In 2007, 25 journalists and media workers were killed in the line of duty
NEW DELHI: The South Asia Media Commission has declared 2007 as the bloodiest and most difficult year for journalists in South Asia. The year saw 25 journalists and media workers getting killed in the line of duty. Besides, the media had to face “unprecedented restrictions and forced closures” in Pakistan, Sri Lanka and Afghanistan.
In its report — released on Monday — the Commission found that barring Bhutan, no member country of the South Asian Association for Regional Cooperation (SAARC) had been free of attacks on the freedom of the press.
Of the 25 deaths, Pakistan topped the list with seven journalists being killed. Sri Lanka came a close second with six deaths, Afghanistan third with a death toll of five journalists, and Nepal fourth with a tally of three. Besides, one media worker was killed in Afghanistan and three media workers lost their lives in India.
In India, the Commission noticed disturbing trends: “Arrogance by the authorities, especially in the States; misplaced enthusiasm to ‘reform’ the media, and intolerance of militant groups, evident in disproportionate, violent reaction to publication of the accounts of their activities, not to their liking.”
The report also referred to the efforts made by the Government to regulate broadcast services through an official agency; a proposal that was withdrawn in the face of opposition.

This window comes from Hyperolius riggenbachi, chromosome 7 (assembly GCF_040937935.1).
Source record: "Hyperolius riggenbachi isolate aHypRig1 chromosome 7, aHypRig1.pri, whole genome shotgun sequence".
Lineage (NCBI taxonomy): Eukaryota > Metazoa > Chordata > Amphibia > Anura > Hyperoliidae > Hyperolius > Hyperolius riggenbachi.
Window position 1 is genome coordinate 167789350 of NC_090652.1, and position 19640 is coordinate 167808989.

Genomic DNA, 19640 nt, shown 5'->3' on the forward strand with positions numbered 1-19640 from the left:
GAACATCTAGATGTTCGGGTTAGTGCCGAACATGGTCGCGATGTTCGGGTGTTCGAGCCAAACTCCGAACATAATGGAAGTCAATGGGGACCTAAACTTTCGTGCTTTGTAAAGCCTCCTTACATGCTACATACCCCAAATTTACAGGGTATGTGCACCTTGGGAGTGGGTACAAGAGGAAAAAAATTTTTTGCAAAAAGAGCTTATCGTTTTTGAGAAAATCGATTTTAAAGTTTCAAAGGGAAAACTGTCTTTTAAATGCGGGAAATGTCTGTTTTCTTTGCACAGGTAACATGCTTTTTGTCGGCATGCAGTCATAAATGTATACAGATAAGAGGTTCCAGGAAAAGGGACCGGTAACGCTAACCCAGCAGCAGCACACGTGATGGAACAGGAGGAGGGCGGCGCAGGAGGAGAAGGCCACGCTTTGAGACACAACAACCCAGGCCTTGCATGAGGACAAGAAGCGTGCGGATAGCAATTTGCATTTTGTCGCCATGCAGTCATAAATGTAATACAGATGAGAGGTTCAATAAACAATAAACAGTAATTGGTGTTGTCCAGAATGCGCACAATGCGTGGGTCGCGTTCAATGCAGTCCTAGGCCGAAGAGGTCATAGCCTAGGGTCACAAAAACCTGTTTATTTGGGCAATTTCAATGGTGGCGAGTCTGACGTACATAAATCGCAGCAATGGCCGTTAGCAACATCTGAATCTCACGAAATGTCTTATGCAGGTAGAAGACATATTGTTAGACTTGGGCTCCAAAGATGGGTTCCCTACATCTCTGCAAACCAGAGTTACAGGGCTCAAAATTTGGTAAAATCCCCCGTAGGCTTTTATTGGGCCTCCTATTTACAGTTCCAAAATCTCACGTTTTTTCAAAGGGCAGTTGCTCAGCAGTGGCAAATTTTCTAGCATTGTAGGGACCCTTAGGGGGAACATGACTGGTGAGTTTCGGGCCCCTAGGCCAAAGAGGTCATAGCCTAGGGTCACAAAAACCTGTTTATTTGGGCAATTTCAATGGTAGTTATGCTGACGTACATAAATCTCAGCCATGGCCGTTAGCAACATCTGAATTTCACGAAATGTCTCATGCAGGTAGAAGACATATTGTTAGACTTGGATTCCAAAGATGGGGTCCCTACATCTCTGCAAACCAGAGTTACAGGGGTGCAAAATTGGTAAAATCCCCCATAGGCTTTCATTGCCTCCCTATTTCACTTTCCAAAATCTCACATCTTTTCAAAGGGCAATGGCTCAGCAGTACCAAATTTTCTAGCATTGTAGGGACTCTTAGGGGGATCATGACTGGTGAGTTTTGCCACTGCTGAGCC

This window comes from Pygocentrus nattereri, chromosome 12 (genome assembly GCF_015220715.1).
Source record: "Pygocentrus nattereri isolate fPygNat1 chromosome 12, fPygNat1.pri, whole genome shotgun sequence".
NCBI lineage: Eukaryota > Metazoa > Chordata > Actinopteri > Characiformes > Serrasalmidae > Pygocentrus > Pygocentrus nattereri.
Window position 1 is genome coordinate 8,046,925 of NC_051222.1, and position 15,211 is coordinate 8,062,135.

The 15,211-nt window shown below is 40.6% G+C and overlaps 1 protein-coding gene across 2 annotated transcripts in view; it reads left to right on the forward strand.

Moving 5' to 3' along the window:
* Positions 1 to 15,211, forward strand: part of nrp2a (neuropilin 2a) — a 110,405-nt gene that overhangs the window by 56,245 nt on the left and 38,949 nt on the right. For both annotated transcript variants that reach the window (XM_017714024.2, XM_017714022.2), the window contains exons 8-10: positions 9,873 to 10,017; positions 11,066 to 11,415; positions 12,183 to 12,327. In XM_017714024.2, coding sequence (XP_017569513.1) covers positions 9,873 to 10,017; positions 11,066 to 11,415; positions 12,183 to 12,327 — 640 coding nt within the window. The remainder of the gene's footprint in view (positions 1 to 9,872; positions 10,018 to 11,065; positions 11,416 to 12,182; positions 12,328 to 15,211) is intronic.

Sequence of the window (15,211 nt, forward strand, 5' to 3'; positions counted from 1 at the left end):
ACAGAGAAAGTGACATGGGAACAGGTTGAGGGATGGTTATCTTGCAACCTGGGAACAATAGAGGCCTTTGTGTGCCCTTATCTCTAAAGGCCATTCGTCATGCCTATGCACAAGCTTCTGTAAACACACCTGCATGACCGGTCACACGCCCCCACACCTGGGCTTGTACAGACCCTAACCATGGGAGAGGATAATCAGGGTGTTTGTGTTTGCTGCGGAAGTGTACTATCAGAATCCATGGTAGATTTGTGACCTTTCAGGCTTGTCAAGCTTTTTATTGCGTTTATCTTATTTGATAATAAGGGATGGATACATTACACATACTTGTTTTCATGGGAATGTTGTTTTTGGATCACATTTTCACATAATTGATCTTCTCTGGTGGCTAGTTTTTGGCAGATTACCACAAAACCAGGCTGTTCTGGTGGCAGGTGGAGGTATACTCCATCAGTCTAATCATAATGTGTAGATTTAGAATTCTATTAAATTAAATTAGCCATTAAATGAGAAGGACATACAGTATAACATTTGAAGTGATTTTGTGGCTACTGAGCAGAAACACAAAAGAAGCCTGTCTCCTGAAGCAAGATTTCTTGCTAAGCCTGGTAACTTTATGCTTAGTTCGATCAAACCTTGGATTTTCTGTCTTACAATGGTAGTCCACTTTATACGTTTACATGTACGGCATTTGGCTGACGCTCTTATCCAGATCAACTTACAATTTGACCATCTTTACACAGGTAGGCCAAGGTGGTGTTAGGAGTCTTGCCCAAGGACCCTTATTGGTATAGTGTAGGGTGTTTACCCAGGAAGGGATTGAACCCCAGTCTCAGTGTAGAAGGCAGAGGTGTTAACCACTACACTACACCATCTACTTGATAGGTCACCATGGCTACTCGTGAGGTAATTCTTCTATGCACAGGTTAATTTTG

About Pakistan, it said the private electronic media faced the worst times with successive draconian amendments made to the Pakistan Electronic Media Regulatory Authority Ordinance and later imposition of an arbitrary media code that took the life out of the private television channels. It drew attention to news channels being taken off air and the blanket restrictions on free debate and live coverage of events.
Referring to the struggle put up by working journalists and civil society organisations in Pakistan against the restrictions, the Commission said the pressure on media houses by the military regime was such that private television channels could not fight for too long and had to resume their transmissions under the most restrictive guidelines.
“Yet, the joint struggle of journalists, lawyers, students and civil society organisations continue for a free media, independent judiciary and rule of law as the struggle for restoration of democracy enters its most crucial phase.”
In Sri Lanka, the Commission found that as the internecine ethnic conflict grew out of proportion, journalists and media houses became more vulnerable to conflicting pressures. “The Government of President Mahinda Rajapakse and the Liberation Tigers of Tamil Eelam competed in enforcing restrictions on the media.”
While Afghanistan remained a difficult area with journalists getting caught in the crossfire among various adversaries, Nepal and Bangladesh presented a “mixed picture due to a difficult and tenuous transition.”
The Maldives, according to the Commission, remained a difficult country, and Bhutan offered the only good tidings. The country witnessed the careful opening of the media with the advent of constitutional monarchy and introduction of democracy.